HarperCollins, the U.S. publisher of William Boyd’s upcoming James Bond novel, Solo, has provided a synopsis of its story line.
It’s 1969, and, having just celebrated his forty-fifth birthday, James Bond—British special agent 007—is summoned to headquarters to receive an unusual assignment. Zanzarim, a troubled West African nation, is being ravaged by a bitter civil war, and M directs Bond to quash the rebels threatening the established regime.
Bond’s arrival in Africa marks the start of a feverish mission to discover the forces behind this brutal war—and he soon realizes the situation is far from straightforward. Piece by piece, Bond uncovers the real cause of the violence in Zanzarim, revealing a twisting conspiracy that extends further than he ever imagined.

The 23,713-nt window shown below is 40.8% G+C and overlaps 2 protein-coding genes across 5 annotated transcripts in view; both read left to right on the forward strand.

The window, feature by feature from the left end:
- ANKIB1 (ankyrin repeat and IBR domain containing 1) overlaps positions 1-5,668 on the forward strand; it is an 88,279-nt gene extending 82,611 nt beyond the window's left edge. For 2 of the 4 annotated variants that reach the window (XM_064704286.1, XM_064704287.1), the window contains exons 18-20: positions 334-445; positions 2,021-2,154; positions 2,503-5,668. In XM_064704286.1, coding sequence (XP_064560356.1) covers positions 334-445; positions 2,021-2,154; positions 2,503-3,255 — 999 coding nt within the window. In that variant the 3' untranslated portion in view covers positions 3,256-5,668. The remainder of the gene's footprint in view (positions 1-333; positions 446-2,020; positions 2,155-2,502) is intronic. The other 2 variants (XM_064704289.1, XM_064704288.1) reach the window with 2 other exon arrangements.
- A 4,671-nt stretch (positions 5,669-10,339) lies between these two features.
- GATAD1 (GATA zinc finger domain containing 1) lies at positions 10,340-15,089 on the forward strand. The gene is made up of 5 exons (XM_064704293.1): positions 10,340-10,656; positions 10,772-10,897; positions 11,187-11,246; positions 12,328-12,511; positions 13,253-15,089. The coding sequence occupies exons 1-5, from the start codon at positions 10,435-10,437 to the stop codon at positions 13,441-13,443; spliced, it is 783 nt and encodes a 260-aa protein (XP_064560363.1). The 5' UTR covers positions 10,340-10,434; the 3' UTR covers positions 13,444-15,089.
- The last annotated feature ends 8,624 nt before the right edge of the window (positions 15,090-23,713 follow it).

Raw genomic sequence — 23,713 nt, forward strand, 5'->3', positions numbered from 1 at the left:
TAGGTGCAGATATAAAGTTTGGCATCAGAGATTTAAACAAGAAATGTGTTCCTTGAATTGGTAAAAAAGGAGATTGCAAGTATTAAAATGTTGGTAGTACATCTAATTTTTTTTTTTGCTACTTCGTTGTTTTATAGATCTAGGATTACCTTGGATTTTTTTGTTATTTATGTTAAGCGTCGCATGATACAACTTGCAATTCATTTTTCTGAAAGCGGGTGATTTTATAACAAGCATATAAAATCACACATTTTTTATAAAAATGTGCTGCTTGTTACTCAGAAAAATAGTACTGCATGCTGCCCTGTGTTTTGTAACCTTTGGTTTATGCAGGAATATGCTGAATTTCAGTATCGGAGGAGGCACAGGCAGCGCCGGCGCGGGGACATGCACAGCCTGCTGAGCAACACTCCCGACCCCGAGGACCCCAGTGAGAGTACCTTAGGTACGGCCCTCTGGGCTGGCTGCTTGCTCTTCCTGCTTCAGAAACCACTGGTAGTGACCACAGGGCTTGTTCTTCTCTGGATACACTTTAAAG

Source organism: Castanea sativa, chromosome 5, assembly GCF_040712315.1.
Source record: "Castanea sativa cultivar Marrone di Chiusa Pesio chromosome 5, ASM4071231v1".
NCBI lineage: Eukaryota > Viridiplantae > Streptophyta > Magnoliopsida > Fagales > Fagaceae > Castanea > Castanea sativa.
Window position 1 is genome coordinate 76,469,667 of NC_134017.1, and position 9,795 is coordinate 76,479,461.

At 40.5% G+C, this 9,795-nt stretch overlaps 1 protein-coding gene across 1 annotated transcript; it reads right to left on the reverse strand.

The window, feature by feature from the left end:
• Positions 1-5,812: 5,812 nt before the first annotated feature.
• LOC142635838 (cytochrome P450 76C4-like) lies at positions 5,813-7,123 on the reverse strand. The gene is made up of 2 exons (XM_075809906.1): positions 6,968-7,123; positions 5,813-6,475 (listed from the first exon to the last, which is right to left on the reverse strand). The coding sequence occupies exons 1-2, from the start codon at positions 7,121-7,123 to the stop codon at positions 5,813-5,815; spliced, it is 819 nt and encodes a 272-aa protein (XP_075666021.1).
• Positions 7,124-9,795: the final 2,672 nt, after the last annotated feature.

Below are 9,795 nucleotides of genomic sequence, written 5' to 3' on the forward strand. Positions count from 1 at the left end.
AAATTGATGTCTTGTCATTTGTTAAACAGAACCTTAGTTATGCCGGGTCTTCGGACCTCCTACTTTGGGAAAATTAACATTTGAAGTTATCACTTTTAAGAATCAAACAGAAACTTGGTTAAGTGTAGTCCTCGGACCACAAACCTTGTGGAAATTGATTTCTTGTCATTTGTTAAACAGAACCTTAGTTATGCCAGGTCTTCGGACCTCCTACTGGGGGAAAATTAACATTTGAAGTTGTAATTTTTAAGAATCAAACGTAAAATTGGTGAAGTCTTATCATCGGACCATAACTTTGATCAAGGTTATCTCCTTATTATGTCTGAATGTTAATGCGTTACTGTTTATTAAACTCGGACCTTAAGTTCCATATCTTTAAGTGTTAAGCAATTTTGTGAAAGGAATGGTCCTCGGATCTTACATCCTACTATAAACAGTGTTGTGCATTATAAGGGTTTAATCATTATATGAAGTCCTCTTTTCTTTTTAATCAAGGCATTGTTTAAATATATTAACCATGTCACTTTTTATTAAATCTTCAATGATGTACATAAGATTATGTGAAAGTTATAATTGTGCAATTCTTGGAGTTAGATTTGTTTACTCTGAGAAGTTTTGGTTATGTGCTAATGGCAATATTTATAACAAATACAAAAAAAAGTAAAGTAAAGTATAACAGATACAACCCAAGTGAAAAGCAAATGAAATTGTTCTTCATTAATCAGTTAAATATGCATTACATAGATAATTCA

Moving from rebel battlefields in West Africa to the closed doors of intelligence offices in London and Washington, this novel is at once a gripping thriller, a tensely plotted story full of memorable characters and breathtaking twists, and a masterful study of power and how it is wielded—a brilliant addition to the James Bond canon.
Does Boyd’s novel delve a bit more into politics than other 007 tales, even if the author is using a fictional African country? The part about Bond being assigned “to quash the rebels threatening the established regime” raises that possibility. Ian Fleming’s original novels, of course, were penned during the Cold War and make occasional references to events. But 007′s creator also created larger-than-life villains and devised escapist plots.
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